Photo 2 - Brakes and derailleurs.

You will find that the smaller details, such as cables, shifters and brake levers (Photo 3), and derailleur alignment and brake pads take a lot of time and effort to get right. Try to avoid cutting corners, especially with brakes. Out of a dozen old scrap bikes there may only be one usable brake, so know what to look for.


Photo 3 - Shifter and brake lever.

If you find yourself short on good cables, any bike store can cut you off a length for a few dollars, or you can buy pre-cut lengths at most hardware stores that also sell bikes or bike parts.

Another good bike building skill is to know your bearings and threads. On a typical bike there will be ball bearings in almost any part that moves (Photo 4). The forks require two, the cranks require two, each pedal requires two, the rear wheel has four sets, and the front wheel has two. Each bearing set has a cup or race that it rides in, and many of these are threaded in place to another part or the frame. These threaded parts will be both left-handed and right-handed threads.

It is really tough to remove the right side bottom bracket cup if you are trying to unscrew it in the wrong direction. As you pull a bike apart, really take a good look at which way all the parts come out, and take note of thread size and direction. You will save yourself a lot of time and broken tools by knowing how to remove a part with the least amount of force.


Photo 4 - Anatomy of a one-piece crank set.

Bearings only fit into the cup in one direction as well, so watch carefully as they are lifted out. Generally, a bearing set has a flat side, and a balls side. The balls side goes into the cup. If you do get it backwards, itís fairly easy to tell as you will get a lot of resistance from friction or a scratchy sound as metal grinds on metal. When you have removed a part with bearings, try putting them in backwards and see how they work. Chances are they wonít work properly.

The fork set bearings (Photo 5) come in many sizes depending on the bike, so you may want to put a twist tie around matching sets. The difference in size is so small that it is hard to find the right size you need if all your bearings are thrown in a large pail. If you put too small a bearing into a cup, it will not work and will be damaged.

Another feature to notice about the fork bearings is that the lower cup may be a little deeper than the top. This is because most of the weight is pushing down on this set during normal riding, so it needs to be a little heavier. The actual bearings are the same size.


Photo 5 - Forkset and bearings.

Also, BMX head tubes are normally heavier than regular bikes, so the bearing cups from the two are not usually interchangeable. A head tube cup should fit snugly in place. If there is excessive slope, the bike may start to wobble and shake when moving at high speed. A good fit requires a hammer to bang it in place, but if the cup is too big, it will not fit.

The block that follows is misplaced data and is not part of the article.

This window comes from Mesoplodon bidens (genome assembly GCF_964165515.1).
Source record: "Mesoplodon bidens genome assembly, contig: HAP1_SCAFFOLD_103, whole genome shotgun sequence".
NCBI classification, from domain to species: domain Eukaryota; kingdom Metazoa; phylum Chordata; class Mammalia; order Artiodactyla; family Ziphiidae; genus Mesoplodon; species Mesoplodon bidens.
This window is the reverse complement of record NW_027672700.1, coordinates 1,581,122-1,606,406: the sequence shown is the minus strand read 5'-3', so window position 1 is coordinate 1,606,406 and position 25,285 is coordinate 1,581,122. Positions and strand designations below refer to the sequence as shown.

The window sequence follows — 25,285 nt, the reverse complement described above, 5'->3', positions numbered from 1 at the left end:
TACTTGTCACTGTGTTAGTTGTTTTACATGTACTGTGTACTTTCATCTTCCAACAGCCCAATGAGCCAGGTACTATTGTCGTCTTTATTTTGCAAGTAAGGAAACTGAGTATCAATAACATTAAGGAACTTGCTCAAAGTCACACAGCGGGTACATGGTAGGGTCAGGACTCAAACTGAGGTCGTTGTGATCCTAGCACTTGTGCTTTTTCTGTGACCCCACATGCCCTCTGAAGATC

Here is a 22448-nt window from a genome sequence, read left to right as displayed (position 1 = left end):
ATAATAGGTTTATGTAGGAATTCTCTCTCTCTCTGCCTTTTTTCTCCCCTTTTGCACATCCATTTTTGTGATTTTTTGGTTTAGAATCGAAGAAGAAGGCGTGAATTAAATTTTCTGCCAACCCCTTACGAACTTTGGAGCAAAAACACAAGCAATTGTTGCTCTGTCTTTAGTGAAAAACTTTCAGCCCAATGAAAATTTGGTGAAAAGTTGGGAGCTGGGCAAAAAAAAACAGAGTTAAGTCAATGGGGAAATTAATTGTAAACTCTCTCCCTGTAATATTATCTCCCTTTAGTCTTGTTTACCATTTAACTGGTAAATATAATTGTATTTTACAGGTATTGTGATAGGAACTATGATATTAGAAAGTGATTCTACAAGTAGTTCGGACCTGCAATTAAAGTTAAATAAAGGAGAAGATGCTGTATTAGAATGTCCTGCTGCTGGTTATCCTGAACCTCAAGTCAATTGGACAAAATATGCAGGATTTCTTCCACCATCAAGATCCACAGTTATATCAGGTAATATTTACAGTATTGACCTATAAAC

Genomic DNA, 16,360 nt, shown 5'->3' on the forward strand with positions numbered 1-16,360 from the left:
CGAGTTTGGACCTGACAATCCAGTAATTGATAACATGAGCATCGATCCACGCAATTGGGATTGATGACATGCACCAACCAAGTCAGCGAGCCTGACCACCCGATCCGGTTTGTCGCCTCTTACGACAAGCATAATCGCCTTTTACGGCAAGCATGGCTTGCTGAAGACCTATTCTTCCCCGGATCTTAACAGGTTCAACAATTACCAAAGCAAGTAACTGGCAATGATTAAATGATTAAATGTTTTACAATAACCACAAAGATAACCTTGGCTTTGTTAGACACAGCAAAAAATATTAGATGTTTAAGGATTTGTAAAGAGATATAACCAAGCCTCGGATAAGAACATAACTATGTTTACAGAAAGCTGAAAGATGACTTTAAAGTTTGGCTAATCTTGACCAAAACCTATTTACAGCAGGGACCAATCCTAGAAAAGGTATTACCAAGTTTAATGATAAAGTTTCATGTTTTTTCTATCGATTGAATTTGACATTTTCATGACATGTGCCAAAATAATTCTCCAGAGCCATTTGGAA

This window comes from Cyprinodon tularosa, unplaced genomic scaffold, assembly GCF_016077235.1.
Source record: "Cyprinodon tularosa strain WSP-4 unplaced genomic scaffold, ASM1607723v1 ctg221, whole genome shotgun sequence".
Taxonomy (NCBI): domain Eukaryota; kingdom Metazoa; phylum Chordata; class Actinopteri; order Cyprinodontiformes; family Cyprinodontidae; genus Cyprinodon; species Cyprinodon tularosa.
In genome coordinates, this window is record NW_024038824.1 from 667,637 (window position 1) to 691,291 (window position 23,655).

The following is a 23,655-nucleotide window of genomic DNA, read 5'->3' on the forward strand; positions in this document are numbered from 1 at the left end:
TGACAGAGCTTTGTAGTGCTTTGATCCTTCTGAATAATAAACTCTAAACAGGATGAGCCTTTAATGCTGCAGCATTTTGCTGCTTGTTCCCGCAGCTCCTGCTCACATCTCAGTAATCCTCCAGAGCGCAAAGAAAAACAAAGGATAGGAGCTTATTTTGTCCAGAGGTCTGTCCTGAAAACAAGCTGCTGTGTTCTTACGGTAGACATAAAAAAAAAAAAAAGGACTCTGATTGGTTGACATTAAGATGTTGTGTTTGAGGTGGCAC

Once you have taken apart a few bikes and have a collection of parts to work with, you will notice that many parts can be interchanged between different bikes. You can swap chain rings, forks, handle bars, and create some interesting hybrids without even cutting or welding the frame. A speed bike with massive knobby tires? A small BMX bike with 36 gears capable of high speed? Sure, why not? Anything is possible.

Donít be afraid to grab your toolbox and dig right in. This is a great hobby and is easy to learn. Although many of the bike projects in this book can ride remarkably fast or are designed mainly to look cool, no special skills or knowledge beyond the basics were needed to make them from a pile of scrap bikes. If you wanted to take bike building to the extreme and learn to spoke your own wheels or drill and thread your own hubs, thatís great, but none of that type of skill will be necessary for any of the projects presented here.

Ok, now that you can talk the talk, letís pull it all apart and make a big mess on the workshop floor. The best place to begin is by taking off the wheels so you can work with a smaller package up on your workbench. Grab an adjustable wrench and begin by loosening the rear nuts in the counter-clockwise direction five or six turns, as seen in Photo 6.


Photo 6 - Removing the rear wheel nuts

If there is a lot of rust on the axel, you may need to use two wrenches, one on each side so the entire axel doesnít spin around, as this will destroy the threads. If this is the case, then make sure the wrench is tight or use a socket set to avoid stripping the nut. If the nut is already stripped or worn round, you will have to use a vice-grip, or pipe wrench to get it loose. When using vice-grips, try to avoid crushing the threads or you will be only making the problem worse.